In his book Evangelical Landscapes: Facing Critical Issues of the Day (Baker), John G. Stackhouse Jr. writes, “Ignorance of the Christian faith in our culture is compounded by an equally fundamental problem: a growing distance between Christian ways of deciding about matters of truth and virtue and other ways of deciding about such things.
“To pick an example both obvious and important, we can look at sexuality…The very way most North Americans decide about sexual issues is not Christian. Who seeks nowadays to investigate all the Bible says about such matters so as to submit to its authority? Who listens attentively to the clergy? Who takes time to seek traditional wisdom?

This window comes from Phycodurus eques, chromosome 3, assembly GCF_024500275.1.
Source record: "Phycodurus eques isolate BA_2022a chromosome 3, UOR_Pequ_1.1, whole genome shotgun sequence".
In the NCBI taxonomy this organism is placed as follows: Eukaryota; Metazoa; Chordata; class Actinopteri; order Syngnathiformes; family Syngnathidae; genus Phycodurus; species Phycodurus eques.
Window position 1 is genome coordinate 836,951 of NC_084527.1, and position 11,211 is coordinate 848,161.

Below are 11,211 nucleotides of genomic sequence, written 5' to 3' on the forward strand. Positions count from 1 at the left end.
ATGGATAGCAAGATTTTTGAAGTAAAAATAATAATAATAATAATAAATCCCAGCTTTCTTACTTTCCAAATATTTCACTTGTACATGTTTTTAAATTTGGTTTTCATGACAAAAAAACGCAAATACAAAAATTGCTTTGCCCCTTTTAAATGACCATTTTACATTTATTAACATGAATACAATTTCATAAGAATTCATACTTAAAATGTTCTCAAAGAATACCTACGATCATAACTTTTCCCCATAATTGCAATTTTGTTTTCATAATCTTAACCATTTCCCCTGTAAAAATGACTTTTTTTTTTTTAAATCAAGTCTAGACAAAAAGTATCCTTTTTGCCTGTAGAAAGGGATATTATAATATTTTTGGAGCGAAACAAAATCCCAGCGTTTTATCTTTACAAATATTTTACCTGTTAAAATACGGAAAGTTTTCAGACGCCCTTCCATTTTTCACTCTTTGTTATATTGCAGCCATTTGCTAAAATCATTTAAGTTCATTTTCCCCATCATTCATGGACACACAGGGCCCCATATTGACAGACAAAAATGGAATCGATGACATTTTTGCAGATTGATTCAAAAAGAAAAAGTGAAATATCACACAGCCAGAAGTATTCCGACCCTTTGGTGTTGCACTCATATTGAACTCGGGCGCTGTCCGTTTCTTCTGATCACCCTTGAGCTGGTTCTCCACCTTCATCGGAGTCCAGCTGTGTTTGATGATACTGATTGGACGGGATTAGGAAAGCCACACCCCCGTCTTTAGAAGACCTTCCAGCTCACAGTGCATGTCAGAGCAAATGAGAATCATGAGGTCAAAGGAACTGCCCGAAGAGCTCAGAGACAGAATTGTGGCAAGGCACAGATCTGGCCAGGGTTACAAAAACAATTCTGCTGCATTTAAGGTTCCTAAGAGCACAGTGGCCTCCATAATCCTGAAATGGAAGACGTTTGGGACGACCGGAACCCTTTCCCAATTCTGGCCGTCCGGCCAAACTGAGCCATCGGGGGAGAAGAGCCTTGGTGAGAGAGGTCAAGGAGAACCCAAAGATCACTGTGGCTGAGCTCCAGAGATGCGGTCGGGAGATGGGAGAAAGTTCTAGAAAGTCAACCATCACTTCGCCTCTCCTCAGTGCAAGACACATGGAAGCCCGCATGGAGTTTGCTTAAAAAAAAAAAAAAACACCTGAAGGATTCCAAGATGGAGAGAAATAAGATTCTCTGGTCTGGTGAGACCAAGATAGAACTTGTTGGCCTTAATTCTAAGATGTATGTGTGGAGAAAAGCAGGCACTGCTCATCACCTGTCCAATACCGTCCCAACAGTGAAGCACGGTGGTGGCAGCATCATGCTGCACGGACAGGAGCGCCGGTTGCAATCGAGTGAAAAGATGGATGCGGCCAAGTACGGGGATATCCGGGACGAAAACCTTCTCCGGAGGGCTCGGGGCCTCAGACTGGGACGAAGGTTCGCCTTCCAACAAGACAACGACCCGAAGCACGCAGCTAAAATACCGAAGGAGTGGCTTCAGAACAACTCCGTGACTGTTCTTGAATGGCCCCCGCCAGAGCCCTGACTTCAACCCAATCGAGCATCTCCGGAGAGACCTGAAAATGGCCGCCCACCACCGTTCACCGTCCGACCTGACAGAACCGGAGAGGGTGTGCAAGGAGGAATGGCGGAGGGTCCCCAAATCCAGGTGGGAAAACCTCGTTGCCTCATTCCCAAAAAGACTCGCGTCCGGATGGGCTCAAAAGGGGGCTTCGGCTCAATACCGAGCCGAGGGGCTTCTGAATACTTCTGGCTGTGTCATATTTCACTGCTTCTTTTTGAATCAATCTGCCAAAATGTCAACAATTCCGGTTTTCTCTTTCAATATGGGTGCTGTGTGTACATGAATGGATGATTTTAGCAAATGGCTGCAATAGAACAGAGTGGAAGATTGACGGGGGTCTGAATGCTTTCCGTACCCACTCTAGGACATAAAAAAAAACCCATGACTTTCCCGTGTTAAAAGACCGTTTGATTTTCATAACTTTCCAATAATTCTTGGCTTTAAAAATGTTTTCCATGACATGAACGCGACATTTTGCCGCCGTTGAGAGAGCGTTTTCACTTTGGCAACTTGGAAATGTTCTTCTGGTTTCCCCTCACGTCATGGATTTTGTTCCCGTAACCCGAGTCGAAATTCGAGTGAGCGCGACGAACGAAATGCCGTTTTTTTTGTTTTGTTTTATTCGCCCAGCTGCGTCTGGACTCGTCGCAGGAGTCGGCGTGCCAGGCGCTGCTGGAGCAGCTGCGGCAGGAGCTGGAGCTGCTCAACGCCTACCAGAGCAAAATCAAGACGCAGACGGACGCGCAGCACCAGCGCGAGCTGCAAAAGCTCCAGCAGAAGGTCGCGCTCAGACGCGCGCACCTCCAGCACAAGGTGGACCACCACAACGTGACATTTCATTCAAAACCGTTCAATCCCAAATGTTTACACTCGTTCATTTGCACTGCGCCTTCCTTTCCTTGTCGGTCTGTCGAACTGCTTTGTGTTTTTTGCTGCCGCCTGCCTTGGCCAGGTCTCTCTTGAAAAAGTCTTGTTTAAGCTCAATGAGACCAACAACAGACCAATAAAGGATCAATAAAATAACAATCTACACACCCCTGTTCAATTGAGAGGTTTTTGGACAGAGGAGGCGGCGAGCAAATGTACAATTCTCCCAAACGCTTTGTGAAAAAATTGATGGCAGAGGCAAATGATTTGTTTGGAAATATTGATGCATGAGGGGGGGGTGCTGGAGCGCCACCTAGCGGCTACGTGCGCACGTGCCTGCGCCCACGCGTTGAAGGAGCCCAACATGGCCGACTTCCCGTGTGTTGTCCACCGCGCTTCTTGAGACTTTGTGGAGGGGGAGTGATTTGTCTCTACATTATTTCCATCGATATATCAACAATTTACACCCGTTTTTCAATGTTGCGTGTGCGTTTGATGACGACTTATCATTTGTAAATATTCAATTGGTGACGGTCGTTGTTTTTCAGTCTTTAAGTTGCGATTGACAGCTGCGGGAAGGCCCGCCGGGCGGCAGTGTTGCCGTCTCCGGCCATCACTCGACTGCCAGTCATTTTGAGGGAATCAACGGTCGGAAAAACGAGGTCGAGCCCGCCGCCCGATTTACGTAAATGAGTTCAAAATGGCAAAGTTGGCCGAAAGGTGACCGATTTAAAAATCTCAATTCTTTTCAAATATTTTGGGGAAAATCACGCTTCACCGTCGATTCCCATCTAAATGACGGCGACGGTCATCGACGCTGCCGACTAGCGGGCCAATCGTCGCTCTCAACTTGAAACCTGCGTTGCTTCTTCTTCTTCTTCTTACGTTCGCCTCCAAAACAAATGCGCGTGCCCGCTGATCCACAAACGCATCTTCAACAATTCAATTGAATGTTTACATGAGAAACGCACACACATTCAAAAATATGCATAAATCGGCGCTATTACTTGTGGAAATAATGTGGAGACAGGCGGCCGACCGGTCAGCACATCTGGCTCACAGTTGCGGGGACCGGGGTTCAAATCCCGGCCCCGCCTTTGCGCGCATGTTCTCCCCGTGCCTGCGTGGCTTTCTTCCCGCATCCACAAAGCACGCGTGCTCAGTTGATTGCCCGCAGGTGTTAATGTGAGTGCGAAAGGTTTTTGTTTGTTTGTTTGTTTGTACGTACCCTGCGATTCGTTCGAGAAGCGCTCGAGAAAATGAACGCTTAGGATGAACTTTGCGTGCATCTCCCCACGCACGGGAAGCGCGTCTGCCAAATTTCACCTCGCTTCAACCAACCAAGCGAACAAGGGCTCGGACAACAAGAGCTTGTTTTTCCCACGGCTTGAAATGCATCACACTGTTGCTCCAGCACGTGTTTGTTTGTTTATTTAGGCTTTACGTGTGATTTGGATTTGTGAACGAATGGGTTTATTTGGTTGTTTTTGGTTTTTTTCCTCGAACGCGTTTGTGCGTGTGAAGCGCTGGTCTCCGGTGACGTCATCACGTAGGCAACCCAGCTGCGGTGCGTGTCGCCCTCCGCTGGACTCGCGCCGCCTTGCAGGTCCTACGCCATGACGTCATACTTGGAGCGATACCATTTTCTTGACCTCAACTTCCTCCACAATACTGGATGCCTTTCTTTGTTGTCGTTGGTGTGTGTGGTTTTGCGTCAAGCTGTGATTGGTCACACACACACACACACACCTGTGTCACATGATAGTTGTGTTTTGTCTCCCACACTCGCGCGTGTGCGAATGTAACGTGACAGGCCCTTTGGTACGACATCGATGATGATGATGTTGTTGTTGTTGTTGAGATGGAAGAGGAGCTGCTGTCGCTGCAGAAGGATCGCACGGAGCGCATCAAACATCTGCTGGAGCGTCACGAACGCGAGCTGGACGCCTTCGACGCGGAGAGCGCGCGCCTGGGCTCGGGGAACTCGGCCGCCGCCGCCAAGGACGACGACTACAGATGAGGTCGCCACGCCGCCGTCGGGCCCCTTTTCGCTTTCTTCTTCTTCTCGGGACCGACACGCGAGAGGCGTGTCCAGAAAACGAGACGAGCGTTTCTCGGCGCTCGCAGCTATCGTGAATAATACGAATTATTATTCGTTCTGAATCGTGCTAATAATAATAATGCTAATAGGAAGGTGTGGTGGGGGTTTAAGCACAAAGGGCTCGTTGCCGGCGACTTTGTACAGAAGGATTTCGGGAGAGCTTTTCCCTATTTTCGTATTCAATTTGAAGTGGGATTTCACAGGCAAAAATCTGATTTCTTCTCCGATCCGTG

“Homosexuality has become significant as the latest battleground in the war for sexual freedom, and that war is itself a campaign within the larger revolution in personal liberty…What we need to recognize more fundamentally within our church disputes on this matter and in society at large is that this cultural dispute is not fundamentally about homosexuality but about ethical authority. Who or what is going to say what is right or wrong? The reflexive answer from the man on the street, the woman on the legal bench or the cleric in the pulpit is the same in many cases: a vulgar, shallow liberalism that amounts merely to the bromide that the individual should be free to do what he or she likes as long as his or her freedom does not impinge on another’s.
“When it comes to ultimate matters, then, many of our North American neighbors have resorted either to a secularism that frees one from all religious authority or to a hyper-individualistic ‘religion ala carte.'”
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